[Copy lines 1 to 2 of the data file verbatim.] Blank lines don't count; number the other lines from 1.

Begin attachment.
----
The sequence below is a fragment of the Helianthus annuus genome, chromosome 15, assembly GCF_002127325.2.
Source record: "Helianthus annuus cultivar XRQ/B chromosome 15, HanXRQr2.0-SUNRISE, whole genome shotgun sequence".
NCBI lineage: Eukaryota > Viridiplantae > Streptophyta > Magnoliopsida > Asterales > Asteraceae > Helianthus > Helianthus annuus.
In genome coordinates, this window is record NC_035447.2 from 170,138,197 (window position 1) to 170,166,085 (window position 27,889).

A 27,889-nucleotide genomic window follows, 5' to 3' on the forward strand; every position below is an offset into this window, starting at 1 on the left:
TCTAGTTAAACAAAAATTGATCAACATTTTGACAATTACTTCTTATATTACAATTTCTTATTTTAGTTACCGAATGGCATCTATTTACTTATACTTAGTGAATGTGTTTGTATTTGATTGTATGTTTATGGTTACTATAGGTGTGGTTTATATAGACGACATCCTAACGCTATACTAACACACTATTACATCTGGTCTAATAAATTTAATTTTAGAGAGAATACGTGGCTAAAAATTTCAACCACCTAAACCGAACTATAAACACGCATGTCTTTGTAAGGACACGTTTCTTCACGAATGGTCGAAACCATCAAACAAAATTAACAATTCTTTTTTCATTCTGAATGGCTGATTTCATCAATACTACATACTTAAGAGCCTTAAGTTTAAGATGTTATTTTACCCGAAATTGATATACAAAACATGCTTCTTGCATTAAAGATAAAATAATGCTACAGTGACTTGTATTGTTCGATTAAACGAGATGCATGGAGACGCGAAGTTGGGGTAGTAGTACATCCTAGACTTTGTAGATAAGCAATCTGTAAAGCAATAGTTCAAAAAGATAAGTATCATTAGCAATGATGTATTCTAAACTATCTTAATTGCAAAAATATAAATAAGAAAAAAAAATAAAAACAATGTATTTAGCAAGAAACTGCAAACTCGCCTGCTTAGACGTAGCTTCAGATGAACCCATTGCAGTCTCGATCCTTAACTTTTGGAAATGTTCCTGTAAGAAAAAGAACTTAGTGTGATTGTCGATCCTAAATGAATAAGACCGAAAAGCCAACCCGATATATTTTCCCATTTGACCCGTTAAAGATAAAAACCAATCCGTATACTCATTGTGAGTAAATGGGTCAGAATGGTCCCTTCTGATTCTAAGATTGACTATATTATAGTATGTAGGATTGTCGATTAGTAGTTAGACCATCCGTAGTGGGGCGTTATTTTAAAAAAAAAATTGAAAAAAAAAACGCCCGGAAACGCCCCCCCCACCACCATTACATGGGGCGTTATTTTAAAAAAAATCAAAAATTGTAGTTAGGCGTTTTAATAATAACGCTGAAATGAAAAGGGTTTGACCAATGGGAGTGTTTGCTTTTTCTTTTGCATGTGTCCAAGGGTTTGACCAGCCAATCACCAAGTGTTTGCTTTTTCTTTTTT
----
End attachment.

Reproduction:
The sequence below is a fragment of the Helianthus annuus genome, chromosome 15, assembly GCF_002127325.2.
Source record: "Helianthus annuus cultivar XRQ/B chromosome 15, HanXRQr2.0-SUNRISE, whole genome shotgun sequence".